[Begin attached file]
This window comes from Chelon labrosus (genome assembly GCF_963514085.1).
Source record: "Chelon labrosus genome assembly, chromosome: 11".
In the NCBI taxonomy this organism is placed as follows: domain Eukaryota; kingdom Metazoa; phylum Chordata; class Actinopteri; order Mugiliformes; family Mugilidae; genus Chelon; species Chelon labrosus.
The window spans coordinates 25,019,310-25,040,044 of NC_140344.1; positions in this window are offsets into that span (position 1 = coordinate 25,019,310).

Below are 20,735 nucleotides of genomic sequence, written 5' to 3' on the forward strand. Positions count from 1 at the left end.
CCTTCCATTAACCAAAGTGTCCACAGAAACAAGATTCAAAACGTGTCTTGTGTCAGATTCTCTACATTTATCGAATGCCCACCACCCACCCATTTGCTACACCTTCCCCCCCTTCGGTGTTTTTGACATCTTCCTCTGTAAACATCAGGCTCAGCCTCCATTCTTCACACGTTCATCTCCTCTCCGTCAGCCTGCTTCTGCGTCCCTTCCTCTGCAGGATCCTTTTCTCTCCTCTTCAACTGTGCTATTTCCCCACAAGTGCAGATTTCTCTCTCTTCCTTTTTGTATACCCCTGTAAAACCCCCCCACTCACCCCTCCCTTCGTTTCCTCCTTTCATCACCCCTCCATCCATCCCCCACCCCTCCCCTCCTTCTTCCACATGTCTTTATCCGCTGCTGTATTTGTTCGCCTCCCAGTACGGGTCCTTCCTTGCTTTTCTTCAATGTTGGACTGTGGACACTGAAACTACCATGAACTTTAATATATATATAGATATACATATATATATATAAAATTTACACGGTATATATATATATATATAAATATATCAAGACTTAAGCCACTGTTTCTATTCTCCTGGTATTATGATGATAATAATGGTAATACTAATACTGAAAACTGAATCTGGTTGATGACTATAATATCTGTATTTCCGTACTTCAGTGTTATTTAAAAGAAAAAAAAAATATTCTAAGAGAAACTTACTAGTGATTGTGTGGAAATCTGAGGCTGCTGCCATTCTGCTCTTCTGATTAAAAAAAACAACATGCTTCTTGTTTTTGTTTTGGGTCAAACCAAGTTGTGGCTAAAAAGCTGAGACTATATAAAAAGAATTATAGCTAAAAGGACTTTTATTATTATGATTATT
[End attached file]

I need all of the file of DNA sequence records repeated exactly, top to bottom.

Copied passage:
This window comes from Chelon labrosus (genome assembly GCF_963514085.1).
Source record: "Chelon labrosus genome assembly, chromosome: 11".
In the NCBI taxonomy this organism is placed as follows: domain Eukaryota; kingdom Metazoa; phylum Chordata; class Actinopteri; order Mugiliformes; family Mugilidae; genus Chelon; species Chelon labrosus.
The window spans coordinates 25,019,310-25,040,044 of NC_140344.1; positions in this window are offsets into that span (position 1 = coordinate 25,019,310).

Below are 20,735 nucleotides of genomic sequence, written 5' to 3' on the forward strand. Positions count from 1 at the left end.
CCTTCCATTAACCAAAGTGTCCACAGAAACAAGATTCAAAACGTGTCTTGTGTCAGATTCTCTACATTTATCGAATGCCCACCACCCACCCATTTGCTACACCTTCCCCCCCTTCGGTGTTTTTGACATCTTCCTCTGTAAACATCAGGCTCAGCCTCCATTCTTCACACGTTCATCTCCTCTCCGTCAGCCTGCTTCTGCGTCCCTTCCTCTGCAGGATCCTTTTCTCTCCTCTTCAACTGTGCTATTTCCCCACAAGTGCAGATTTCTCTCTCTTCCTTTTTGTATACCCCTGTAAAACCCCCCCACTCACCCCTCCCTTCGTTTCCTCCTTTCATCACCCCTCCATCCATCCCCCACCCCTCCCCTCCTTCTTCCACATGTCTTTATCCGCTGCTGTATTTGTTCGCCTCCCAGTACGGGTCCTTCCTTGCTTTTCTTCAATGTTGGACTGTGGACACTGAAACTACCATGAACTTTAATATATATATAGATATACATATATATATATAAAATTTACACGGTATATATATATATATATAAATATATCAAGACTTAAGCCACTGTTTCTATTCTCCTGGTATTATGATGATAATAATGGTAATACTAATACTGAAAACTGAATCTGGTTGATGACTATAATATCTGTATTTCCGTACTTCAGTGTTATTTAAAAGAAAAAAAAAATATTCTAAGAGAAACTTACTAGTGATTGTGTGGAAATCTGAGGCTGCTGCCATTCTGCTCTTCTGATTAAAAAAAACAACATGCTTCTTGTTTTTGTTTTGGGTCAAACCAAGTTGTGGCTAAAAAGCTGAGACTATATAAAAAGAATTATAGCTAAAAGGACTTTTATTATTATGATTATT